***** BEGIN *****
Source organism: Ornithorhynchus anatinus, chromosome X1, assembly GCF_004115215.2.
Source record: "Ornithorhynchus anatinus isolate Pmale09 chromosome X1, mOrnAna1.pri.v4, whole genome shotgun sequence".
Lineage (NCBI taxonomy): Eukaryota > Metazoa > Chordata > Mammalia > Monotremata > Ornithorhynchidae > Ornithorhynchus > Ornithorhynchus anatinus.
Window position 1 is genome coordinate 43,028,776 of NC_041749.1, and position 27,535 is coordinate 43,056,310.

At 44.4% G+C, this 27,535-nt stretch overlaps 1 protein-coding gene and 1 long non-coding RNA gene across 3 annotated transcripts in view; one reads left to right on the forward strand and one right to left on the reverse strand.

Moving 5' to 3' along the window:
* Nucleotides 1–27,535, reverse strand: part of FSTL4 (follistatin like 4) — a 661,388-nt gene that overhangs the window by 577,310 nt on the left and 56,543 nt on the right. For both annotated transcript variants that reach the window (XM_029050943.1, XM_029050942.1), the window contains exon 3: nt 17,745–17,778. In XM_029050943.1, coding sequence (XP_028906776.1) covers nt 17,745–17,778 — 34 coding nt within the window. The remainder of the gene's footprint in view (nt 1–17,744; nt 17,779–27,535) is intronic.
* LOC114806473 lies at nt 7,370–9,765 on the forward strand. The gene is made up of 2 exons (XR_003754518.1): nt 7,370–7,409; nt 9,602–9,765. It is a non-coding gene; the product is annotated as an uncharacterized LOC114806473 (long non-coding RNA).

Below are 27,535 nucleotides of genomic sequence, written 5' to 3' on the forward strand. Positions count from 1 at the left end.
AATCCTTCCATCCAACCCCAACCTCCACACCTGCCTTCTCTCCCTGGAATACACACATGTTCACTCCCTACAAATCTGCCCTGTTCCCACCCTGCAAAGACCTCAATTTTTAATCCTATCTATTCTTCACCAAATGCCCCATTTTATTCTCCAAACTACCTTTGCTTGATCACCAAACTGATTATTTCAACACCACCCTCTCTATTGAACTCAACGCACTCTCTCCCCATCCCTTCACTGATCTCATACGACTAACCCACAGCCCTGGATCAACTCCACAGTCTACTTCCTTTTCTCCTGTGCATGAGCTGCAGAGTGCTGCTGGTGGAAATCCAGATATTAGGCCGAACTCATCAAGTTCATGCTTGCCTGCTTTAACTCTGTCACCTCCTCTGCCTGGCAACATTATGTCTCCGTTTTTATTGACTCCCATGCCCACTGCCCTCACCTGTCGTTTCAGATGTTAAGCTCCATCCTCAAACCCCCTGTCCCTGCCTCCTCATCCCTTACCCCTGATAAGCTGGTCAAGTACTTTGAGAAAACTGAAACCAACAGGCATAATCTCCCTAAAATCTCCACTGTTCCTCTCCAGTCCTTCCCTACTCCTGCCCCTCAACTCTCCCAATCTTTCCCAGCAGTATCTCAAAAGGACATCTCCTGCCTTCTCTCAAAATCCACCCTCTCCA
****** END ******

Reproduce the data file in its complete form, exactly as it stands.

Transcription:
Source organism: Ornithorhynchus anatinus, chromosome X1, assembly GCF_004115215.2.
Source record: "Ornithorhynchus anatinus isolate Pmale09 chromosome X1, mOrnAna1.pri.v4, whole genome shotgun sequence".
Lineage (NCBI taxonomy): Eukaryota > Metazoa > Chordata > Mammalia > Monotremata > Ornithorhynchidae > Ornithorhynchus > Ornithorhynchus anatinus.
Window position 1 is genome coordinate 43,028,776 of NC_041749.1, and position 27,535 is coordinate 43,056,310.

At 44.4% G+C, this 27,535-nt stretch overlaps 1 protein-coding gene and 1 long non-coding RNA gene across 3 annotated transcripts in view; one reads left to right on the forward strand and one right to left on the reverse strand.

Moving 5' to 3' along the window:
* Nucleotides 1–27,535, reverse strand: part of FSTL4 (follistatin like 4) — a 661,388-nt gene that overhangs the window by 577,310 nt on the left and 56,543 nt on the right. For both annotated transcript variants that reach the window (XM_029050943.1, XM_029050942.1), the window contains exon 3: nt 17,745–17,778. In XM_029050943.1, coding sequence (XP_028906776.1) covers nt 17,745–17,778 — 34 coding nt within the window. The remainder of the gene's footprint in view (nt 1–17,744; nt 17,779–27,535) is intronic.
* LOC114806473 lies at nt 7,370–9,765 on the forward strand. The gene is made up of 2 exons (XR_003754518.1): nt 7,370–7,409; nt 9,602–9,765. It is a non-coding gene; the product is annotated as an uncharacterized LOC114806473 (long non-coding RNA).

Below are 27,535 nucleotides of genomic sequence, written 5' to 3' on the forward strand. Positions count from 1 at the left end.
AATCCTTCCATCCAACCCCAACCTCCACACCTGCCTTCTCTCCCTGGAATACACACATGTTCACTCCCTACAAATCTGCCCTGTTCCCACCCTGCAAAGACCTCAATTTTTAATCCTATCTATTCTTCACCAAATGCCCCATTTTATTCTCCAAACTACCTTTGCTTGATCACCAAACTGATTATTTCAACACCACCCTCTCTATTGAACTCAACGCACTCTCTCCCCATCCCTTCACTGATCTCATACGACTAACCCACAGCCCTGGATCAACTCCACAGTCTACTTCCTTTTCTCCTGTGCATGAGCTGCAGAGTGCTGCTGGTGGAAATCCAGATATTAGGCCGAACTCATCAAGTTCATGCTTGCCTGCTTTAACTCTGTCACCTCCTCTGCCTGGCAACATTATGTCTCCGTTTTTATTGACTCCCATGCCCACTGCCCTCACCTGTCGTTTCAGATGTTAAGCTCCATCCTCAAACCCCCTGTCCCTGCCTCCTCATCCCTTACCCCTGATAAGCTGGTCAAGTACTTTGAGAAAACTGAAACCAACAGGCATAATCTCCCTAAAATCTCCACTGTTCCTCTCCAGTCCTTCCCTACTCCTGCCCCTCAACTCTCCCAATCTTTCCCAGCAGTATCTCAAAAGGACATCTCCTGCCTTCTCTCAAAATCCACCCTCTCCA